Coastal Policy

  • New Flood Maps Could Save You Money But…

    Proposed revisions to coastal flood maps shift many properties out of the most flood-prone zones. That will result in lower flood insurance premiums, but some officials fear it could also lead to complacency.

  • Catfish Blues: Rule Threatens Native Species

    Scientists and commercial fishermen worry that a recent regulatory change could kill the commercial market for blue catfish, an invasive species that left unchecked could wipe out native fish populations in North Carolina waters.

  • Little Money for Leaking Underground Tanks

    There are more than 5,000 sites in the state — 720 along the coast — that are contaminated from leaking, underground petroleum tanks. Thanks to budget cuts, there’s not nearly enough money to clean them up.

  • Open Space Can Be Money in the Bank

    Stream buffers, wetlands and other types of dedicated open space in your community can save coastal homeowners money on their federal flood insurance.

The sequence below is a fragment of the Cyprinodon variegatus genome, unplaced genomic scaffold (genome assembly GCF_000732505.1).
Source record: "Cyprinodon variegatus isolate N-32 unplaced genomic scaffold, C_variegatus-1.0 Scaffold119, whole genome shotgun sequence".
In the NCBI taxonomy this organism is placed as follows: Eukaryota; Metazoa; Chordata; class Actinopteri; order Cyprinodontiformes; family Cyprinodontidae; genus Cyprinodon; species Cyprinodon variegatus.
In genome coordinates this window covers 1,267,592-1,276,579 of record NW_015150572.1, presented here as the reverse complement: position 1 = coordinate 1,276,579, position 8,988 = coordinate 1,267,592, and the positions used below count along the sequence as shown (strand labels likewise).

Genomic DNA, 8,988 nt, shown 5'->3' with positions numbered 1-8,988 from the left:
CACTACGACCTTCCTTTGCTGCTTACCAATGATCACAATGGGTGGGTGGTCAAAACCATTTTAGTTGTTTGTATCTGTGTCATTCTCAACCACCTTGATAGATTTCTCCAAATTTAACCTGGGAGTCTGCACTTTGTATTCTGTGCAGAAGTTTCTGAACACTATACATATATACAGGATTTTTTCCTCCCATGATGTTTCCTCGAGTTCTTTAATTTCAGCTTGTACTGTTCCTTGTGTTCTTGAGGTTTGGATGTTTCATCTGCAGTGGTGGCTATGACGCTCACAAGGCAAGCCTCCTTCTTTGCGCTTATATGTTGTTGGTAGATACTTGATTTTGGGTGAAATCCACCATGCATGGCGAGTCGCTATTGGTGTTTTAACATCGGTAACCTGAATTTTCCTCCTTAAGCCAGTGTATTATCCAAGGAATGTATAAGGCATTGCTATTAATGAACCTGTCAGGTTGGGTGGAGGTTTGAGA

• Agreement Leads to Flap Over Lake Levels

    A recent deal between federal and state officials to co-manage the Mattamuskeet National Wildlife Refuge has prompted worries that water levels in the state’s largest lake will be raised, driving away waterfowl and flooding adjacent lands.

  • Port Gets OK to Widen Turning Basin

    The Coastal Resources Commission voted Tuesday to allow the N.C. Port of Wilmington to enlarge its Cape Fear River turning basin to accommodate bigger ships.

  • Just a ‘Misunderstanding,’ State Says

    State environmental officials responded this week to EPA’s warning about limiting people’s rights to challenge permits by noting that it’s all a “misunderstanding.”

  • EPA Warns State on Permit Cases

    An EPA official has warned the N.C. environmental secretary that actions to limit the public’s right to challenge pollution permits will prompt the agency to step in.

  • Groups Question Land Ownership

    Environmental groups are questioning whether the developer of a controversial subdivision on Sunset Beach actually owns the land.

  • Derelict Boats Are Subject of Survey

    The survey is designed to assess the extent of abandoned and derelict boats in N.C. coastal waterways. They can be hazards to navigation and ticking environmental time bombs, but no one does much about them.